Strategies for Embracing Diversity
Dr. Mark Chancey, professor of religious studies at Southern Methodist University states, “If we as a nation want to understand how to relate to the rest of the globe, then we need to have a richer and deeper understanding of different cultures – including various religions.” In general, schools can:
- Establish a school culture of inclusion and respect for diversity that welcomes all students. The Positive Behavioral Interventions and Supports Technical Assistance Center (www.pbis.org) can help.
- Monitor locations in and around the building that may be bullying “hot spots.” Areas that have little or no adult monitoring or supervision (such as bathrooms, playgrounds and the cafeteria) may place students at higher risk of bias incidents.
- Make it the business of the entire school staff to be on the lookout for bullying. The climate of the school is set by the adults. This includes teachers, paraprofessional staff, parent volunteers, bus drivers, school librarians and nurses, cafeteria staff, and others. The school can send a strong message of inclusion and respect for diversity when students are hearing it from the many different adults they see and speak to every day.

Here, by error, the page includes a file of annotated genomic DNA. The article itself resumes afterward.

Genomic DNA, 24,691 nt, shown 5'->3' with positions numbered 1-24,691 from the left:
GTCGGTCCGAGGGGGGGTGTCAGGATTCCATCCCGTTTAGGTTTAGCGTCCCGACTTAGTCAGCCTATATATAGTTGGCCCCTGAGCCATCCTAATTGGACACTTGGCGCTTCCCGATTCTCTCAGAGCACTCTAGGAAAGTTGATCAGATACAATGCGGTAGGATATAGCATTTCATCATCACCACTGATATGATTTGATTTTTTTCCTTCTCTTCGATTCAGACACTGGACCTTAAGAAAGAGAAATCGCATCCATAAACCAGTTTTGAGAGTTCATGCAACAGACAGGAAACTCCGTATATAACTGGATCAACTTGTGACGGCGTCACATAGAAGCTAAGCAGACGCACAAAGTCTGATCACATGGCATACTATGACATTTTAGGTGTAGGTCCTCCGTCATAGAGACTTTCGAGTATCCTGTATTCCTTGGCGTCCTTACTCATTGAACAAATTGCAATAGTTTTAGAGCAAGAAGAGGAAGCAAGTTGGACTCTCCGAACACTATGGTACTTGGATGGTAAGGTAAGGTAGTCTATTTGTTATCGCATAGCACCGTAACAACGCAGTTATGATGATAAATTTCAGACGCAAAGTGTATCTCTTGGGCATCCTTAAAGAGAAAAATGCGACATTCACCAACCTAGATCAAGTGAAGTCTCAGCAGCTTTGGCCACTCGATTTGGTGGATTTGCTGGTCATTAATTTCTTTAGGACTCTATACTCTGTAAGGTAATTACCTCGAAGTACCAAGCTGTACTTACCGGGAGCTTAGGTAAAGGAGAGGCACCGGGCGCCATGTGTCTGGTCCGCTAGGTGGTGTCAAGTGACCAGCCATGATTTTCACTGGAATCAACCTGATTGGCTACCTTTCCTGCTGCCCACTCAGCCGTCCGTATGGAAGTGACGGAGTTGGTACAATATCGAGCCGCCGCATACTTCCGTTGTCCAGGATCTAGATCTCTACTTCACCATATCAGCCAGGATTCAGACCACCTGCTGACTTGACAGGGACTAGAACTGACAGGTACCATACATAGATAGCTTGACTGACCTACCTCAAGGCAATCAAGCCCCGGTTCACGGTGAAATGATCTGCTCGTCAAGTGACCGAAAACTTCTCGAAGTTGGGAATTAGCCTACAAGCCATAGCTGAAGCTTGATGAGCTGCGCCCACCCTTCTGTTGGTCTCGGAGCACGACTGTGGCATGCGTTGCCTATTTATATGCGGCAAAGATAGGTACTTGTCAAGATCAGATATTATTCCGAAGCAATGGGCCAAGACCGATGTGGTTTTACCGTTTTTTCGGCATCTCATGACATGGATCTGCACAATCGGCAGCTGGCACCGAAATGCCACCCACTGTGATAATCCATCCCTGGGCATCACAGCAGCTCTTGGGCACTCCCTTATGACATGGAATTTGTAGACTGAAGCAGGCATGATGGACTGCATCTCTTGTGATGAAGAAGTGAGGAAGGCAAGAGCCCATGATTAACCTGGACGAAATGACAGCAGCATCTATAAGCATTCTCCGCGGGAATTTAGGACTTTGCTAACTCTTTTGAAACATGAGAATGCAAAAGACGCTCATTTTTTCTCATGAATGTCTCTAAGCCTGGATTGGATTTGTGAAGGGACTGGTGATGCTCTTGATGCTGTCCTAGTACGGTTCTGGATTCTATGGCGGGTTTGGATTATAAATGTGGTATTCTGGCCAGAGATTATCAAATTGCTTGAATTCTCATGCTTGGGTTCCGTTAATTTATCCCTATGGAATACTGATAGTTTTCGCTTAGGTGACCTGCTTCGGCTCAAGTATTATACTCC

We must work to prepare teachers to help students appreciate, respect, understand and learn from students of other cultures. The next generation of citizens will be equipped to promote greater tolerance in schools at all levels, in the workplace, and in the global community (Gardner, Soules, & Valk, 2017).
Contact the IDRA EAC-South or your regional equity assistance center if your school or district need technical assistance.
Online Resources Related to Religion and Bullying
Know Your Rights about Religious Expression at School
- Combating Religious Discrimination and Protecting Religious Freedom, U.S. Department of Justice
- Religious Discrimination, Office for Civil Rights
- Expelling Islamophobia – Anti-hate and anti-bullying policies aren’t enough in the fight against Islamophobia, by Sean McCollum, Teaching Tolerance